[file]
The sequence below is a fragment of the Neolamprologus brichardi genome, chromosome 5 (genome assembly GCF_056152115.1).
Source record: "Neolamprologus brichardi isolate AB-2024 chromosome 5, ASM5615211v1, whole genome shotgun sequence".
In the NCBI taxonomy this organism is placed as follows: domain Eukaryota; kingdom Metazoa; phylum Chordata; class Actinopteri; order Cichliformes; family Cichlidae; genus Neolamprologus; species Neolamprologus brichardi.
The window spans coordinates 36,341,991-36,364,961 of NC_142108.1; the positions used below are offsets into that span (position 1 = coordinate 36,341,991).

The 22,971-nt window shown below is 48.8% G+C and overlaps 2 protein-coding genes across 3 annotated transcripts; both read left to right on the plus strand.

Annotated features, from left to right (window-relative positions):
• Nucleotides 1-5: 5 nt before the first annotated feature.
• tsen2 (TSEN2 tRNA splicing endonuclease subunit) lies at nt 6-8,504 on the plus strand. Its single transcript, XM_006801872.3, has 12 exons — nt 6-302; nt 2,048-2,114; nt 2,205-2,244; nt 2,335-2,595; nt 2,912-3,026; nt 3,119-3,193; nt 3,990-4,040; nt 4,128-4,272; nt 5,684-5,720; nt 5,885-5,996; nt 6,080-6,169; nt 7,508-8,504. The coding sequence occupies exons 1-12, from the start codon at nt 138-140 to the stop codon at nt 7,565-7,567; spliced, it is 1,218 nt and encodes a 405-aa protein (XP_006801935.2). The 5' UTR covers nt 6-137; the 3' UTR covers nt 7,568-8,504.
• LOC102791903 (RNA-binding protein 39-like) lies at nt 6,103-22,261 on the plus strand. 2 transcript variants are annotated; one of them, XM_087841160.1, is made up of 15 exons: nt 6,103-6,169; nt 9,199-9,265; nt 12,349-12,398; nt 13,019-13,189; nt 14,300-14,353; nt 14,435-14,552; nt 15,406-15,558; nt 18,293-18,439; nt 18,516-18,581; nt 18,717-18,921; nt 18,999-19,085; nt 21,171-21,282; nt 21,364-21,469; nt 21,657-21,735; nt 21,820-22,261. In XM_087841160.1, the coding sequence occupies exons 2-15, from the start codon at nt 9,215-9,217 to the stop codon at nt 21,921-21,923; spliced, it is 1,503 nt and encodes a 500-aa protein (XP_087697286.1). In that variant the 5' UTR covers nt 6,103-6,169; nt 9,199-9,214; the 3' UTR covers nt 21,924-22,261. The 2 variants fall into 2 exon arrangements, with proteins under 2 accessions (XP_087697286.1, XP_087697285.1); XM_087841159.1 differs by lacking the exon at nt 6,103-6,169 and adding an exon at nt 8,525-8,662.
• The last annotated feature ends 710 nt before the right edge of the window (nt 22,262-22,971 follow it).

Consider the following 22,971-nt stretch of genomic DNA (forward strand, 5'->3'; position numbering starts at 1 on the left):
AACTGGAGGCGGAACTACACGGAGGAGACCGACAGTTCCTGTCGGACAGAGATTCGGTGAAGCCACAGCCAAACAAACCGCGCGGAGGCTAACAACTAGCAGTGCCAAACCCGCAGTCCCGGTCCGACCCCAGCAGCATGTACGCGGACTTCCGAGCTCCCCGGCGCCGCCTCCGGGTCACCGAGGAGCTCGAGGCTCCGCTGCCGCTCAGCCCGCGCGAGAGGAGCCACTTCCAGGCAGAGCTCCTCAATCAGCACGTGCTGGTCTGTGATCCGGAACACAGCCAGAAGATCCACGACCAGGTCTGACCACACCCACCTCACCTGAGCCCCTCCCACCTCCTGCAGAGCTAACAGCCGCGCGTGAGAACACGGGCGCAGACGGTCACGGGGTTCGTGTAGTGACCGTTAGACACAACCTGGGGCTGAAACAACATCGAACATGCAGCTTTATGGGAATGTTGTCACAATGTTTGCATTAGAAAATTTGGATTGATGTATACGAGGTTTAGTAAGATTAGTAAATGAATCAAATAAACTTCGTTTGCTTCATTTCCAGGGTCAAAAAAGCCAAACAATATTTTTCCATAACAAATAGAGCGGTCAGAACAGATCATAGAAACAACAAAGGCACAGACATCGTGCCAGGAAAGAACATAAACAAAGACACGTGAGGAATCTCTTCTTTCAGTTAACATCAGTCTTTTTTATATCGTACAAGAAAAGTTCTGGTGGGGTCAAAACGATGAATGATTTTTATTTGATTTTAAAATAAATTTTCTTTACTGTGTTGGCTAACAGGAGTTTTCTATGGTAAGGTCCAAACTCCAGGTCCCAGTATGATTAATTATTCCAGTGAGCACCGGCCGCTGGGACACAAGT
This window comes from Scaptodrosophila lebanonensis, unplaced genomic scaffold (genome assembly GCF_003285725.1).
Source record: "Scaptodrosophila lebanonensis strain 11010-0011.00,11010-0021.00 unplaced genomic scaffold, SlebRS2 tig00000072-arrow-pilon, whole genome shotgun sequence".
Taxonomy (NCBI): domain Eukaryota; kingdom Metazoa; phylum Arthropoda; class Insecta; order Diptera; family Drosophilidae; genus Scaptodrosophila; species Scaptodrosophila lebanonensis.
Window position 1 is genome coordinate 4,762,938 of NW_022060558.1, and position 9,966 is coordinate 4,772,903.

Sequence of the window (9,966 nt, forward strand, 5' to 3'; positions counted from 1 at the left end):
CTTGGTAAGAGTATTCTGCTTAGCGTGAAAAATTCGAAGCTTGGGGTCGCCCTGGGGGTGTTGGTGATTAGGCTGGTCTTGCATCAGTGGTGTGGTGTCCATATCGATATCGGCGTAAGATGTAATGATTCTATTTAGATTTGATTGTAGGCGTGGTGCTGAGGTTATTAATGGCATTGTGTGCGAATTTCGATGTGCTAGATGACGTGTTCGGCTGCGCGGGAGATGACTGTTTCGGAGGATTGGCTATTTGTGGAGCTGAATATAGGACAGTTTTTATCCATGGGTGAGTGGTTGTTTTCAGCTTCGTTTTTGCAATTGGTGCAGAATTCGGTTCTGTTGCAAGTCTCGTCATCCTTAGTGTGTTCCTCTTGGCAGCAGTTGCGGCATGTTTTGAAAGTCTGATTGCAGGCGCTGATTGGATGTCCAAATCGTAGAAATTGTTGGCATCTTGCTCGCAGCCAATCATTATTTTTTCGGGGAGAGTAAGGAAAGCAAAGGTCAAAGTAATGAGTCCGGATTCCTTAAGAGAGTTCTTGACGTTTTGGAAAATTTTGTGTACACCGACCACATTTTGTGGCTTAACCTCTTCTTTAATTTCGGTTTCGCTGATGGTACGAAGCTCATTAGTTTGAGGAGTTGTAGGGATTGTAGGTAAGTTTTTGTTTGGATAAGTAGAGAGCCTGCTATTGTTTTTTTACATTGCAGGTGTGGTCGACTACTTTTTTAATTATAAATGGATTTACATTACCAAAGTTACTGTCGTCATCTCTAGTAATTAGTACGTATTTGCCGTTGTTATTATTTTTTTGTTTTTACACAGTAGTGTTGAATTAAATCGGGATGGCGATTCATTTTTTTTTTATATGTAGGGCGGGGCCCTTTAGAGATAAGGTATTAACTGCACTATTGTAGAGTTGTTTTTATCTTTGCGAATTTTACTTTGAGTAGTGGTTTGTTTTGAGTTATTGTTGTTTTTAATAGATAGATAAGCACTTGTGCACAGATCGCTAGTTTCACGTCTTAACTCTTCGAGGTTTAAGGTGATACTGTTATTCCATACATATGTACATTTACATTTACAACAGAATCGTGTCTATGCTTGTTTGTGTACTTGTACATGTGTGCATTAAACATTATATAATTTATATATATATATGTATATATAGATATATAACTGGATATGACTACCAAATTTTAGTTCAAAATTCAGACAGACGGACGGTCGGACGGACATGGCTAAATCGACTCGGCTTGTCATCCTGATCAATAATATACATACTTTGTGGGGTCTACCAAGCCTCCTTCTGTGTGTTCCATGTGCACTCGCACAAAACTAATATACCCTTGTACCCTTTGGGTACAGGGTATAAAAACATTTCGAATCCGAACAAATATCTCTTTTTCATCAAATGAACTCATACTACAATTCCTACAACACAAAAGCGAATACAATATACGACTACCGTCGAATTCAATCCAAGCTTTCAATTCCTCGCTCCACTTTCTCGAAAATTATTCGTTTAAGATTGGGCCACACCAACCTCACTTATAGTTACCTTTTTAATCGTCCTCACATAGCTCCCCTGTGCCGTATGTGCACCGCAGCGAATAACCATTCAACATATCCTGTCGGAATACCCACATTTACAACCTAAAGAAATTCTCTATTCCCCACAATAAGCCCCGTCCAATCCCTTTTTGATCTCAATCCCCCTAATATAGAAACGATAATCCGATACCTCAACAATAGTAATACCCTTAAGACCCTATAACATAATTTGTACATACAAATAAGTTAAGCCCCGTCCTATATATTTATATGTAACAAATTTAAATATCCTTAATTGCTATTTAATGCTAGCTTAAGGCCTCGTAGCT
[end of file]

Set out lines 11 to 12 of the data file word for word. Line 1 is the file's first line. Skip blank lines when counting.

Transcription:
Consider the following 22,971-nt stretch of genomic DNA (forward strand, 5'->3'; position numbering starts at 1 on the left):
AACTGGAGGCGGAACTACACGGAGGAGACCGACAGTTCCTGTCGGACAGAGATTCGGTGAAGCCACAGCCAAACAAACCGCGCGGAGGCTAACAACTAGCAGTGCCAAACCCGCAGTCCCGGTCCGACCCCAGCAGCATGTACGCGGACTTCCGAGCTCCCCGGCGCCGCCTCCGGGTCACCGAGGAGCTCGAGGCTCCGCTGCCGCTCAGCCCGCGCGAGAGGAGCCACTTCCAGGCAGAGCTCCTCAATCAGCACGTGCTGGTCTGTGATCCGGAACACAGCCAGAAGATCCACGACCAGGTCTGACCACACCCACCTCACCTGAGCCCCTCCCACCTCCTGCAGAGCTAACAGCCGCGCGTGAGAACACGGGCGCAGACGGTCACGGGGTTCGTGTAGTGACCGTTAGACACAACCTGGGGCTGAAACAACATCGAACATGCAGCTTTATGGGAATGTTGTCACAATGTTTGCATTAGAAAATTTGGATTGATGTATACGAGGTTTAGTAAGATTAGTAAATGAATCAAATAAACTTCGTTTGCTTCATTTCCAGGGTCAAAAAAGCCAAACAATATTTTTCCATAACAAATAGAGCGGTCAGAACAGATCATAGAAACAACAAAGGCACAGACATCGTGCCAGGAAAGAACATAAACAAAGACACGTGAGGAATCTCTTCTTTCAGTTAACATCAGTCTTTTTTATATCGTACAAGAAAAGTTCTGGTGGGGTCAAAACGATGAATGATTTTTATTTGATTTTAAAATAAATTTTCTTTACTGTGTTGGCTAACAGGAGTTTTCTATGGTAAGGTCCAAACTCCAGGTCCCAGTATGATTAATTATTCCAGTGAGCACCGGCCGCTGGGACACAAGT